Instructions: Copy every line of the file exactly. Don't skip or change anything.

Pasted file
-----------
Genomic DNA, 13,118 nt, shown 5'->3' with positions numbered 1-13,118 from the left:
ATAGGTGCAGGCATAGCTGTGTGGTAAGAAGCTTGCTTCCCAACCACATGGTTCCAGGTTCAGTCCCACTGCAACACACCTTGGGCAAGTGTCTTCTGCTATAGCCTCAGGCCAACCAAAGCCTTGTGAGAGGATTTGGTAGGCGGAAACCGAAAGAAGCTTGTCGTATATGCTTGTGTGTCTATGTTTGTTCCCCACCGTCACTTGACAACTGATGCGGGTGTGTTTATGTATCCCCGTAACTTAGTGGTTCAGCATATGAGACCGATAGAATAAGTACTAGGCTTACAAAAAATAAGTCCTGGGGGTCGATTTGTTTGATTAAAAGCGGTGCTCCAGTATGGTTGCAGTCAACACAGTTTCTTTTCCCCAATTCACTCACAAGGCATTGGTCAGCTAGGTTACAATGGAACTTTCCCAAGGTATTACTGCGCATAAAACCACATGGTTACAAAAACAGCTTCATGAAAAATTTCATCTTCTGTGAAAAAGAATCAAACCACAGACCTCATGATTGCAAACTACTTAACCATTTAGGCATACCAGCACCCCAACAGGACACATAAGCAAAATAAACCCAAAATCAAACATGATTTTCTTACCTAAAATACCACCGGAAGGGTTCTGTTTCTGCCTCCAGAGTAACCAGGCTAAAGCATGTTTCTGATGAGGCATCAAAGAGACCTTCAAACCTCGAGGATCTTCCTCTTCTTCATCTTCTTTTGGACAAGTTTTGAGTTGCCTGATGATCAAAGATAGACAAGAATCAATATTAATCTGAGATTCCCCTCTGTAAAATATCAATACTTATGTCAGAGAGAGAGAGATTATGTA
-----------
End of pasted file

Genomic DNA, 13,118 nt, shown 5'->3' with positions numbered 1-13,118 from the left:
ATAGGTGCAGGCATAGCTGTGTGGTAAGAAGCTTGCTTCCCAACCACATGGTTCCAGGTTCAGTCCCACTGCAACACACCTTGGGCAAGTGTCTTCTGCTATAGCCTCAGGCCAACCAAAGCCTTGTGAGAGGATTTGGTAGGCGGAAACCGAAAGAAGCTTGTCGTATATGCTTGTGTGTCTATGTTTGTTCCCCACCGTCACTTGACAACTGATGCGGGTGTGTTTATGTATCCCCGTAACTTAGTGGTTCAGCATATGAGACCGATAGAATAAGTACTAGGCTTACAAAAAATAAGTCCTGGGGGTCGATTTGTTTGATTAAAAGCGGTGCTCCAGTATGGTTGCAGTCAACACAGTTTCTTTTCCCCAATTCACTCACAAGGCATTGGTCAGCTAGGTTACAATGGAACTTTCCCAAGGTATTACTGCGCATAAAACCACATGGTTACAAAAACAGCTTCATGAAAAATTTCATCTTCTGTGAAAAAGAATCAAACCACAGACCTCATGATTGCAAACTACTTAACCATTTAGGCATACCAGCACCCCAACAGGACACATAAGCAAAATAAACCCAAAATCAAACATGATTTTCTTACCTAAAATACCACCGGAAGGGTTCTGTTTCTGCCTCCAGAGTAACCAGGCTAAAGCATGTTTCTGATGAGGCATCAAAGAGACCTTCAAACCTCGAGGATCTTCCTCTTCTTCATCTTCTTTTGGACAAGTTTTGAGTTGCCTGATGATCAAAGATAGACAAGAATCAATATTAATCTGAGATTCCCCTCTGTAAAATATCAATACTTATGTCAGAGAGAGAGAGATTATGTA